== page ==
The killer of IPO, the new fintech revolution, the path to decentralization – all of these were the nicknames of ICO. But, what is an ICO? The initial coin offering (ICO) is a financial mechanism for a company to raise new capital. Usually, the reason for that event is to fund new services or business opportunities. Sometimes is to provide an alternative for financing early-stage digital innovations through crypto-assets.
Failure of ICO
Unfortunately, an initial coin offering is not always successful in attracting enough traction and investment. According to official research, around 800 cryptocurrencies are declared dead since 2018. It is a considerable decline in trust in ICO.
Some examples of initial coin offering failures;
- Swiss coin: Swisscoin was designed for a broad audience and the needs of small investors and traders. Using Swisscoin was to build up a payment system in which soon over a billion people will participate. However, it failed, and there is no traction for the last three years.
- Enigma: Enigma is a decentralized data marketplace protocol and cryptocurrency created by a team of Massachusetts Institute of Technology graduates and researchers and incubated at MIT Media Lab. The Enigma protocol is a second-layer, off-chain network that aims to solve scalability and privacy issues on the blockchain. However, they got hacked.
- The DAO: The DAO was a decentralized autonomous organization (DAO) launched in 2016 on the Ethereum blockchain. After raising $150 million worth of ether (ETH) through a token sale, The DAO was hacked due to vulnerabilities in its codebase. The Ethereum blockchain was eventually hard forked to restore the stolen funds. However, not all parties agreed with this decision, which resulted in the network splitting into two distinct blockchains: Ethereum and Ethereum Classic.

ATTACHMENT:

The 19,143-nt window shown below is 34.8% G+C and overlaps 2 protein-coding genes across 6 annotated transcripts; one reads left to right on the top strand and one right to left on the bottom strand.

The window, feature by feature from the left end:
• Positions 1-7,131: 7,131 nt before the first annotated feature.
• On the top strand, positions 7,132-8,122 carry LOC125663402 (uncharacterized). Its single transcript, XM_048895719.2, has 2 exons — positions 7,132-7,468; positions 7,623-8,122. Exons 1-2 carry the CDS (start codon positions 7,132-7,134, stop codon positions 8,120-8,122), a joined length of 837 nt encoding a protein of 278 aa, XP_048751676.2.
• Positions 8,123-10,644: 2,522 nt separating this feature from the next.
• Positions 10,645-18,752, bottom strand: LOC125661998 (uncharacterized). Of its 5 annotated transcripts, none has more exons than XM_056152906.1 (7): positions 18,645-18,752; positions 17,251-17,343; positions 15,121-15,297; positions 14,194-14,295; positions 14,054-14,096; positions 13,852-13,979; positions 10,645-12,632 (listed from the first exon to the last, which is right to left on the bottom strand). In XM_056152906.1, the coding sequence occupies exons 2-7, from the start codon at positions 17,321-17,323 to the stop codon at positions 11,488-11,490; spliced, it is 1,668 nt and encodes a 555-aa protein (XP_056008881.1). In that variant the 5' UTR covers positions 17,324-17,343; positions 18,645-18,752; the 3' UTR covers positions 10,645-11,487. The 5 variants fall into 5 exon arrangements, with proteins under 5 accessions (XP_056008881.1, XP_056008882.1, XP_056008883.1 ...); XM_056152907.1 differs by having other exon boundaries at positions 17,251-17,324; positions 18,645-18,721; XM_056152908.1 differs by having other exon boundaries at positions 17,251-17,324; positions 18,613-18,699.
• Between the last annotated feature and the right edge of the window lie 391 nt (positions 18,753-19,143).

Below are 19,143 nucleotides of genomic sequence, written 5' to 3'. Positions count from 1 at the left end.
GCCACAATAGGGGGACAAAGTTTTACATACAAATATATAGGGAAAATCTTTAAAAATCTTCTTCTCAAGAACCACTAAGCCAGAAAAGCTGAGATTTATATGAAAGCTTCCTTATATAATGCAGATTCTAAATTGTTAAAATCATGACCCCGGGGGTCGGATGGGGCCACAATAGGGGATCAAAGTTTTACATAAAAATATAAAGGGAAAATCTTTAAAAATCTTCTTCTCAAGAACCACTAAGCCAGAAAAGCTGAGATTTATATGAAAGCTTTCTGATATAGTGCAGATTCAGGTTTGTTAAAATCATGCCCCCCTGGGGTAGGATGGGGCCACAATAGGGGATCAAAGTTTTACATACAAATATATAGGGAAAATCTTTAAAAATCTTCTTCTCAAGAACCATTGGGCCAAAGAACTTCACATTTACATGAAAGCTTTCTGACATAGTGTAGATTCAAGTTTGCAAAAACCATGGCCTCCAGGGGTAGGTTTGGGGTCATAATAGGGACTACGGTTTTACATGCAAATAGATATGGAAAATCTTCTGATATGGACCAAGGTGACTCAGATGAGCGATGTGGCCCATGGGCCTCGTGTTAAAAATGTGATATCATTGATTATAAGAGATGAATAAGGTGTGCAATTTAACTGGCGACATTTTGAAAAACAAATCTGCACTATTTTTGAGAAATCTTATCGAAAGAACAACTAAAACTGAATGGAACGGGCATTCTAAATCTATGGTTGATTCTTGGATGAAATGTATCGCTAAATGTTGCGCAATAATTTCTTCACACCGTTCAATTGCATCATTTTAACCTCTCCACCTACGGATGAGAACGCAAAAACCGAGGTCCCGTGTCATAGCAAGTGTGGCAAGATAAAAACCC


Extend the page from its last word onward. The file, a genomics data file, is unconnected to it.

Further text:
Is the presence of an IPO the reason for the failure of ICO?
Yes! The main reason behind the failure of ICO is IPO. Most investors trust IPO instead of ICO. Companies do not back Bitcoin and Ethereum, so they are more community-based, which is entirely another financial mechanism. In the case of IPO and ICO, we usually speak about investors. Primarily, ICO deals with early investors who are interested in investing in new projects. However, most investors think that ICO is less reliable than IPO because of two reasons:
- No regulation: To list your company on the stock exchange and make an IPO, your company must endure an exceptionally detailed and harsh financial audit. With ICO, this is not the case. There is no regulation, and you have to believe in the company owners’ words and vision.
- No attachments: In case of company bankruptcy, there are legal attachments between the shareholders and the company owners with IPO. With ICO, this is not the case. If the currency is dead, there are no legal consequences.
In conclusion, I am personally a big fan of cryptocurrencies as technology. However, from the financial point of view, they are a little bit of a nightmare. Without regulation and centralized authority, you can not control inflation. And unfortunately, a community-based cryptocurrency will most probably end the same way as Bitcoin and Ethereum are behaving at the moment.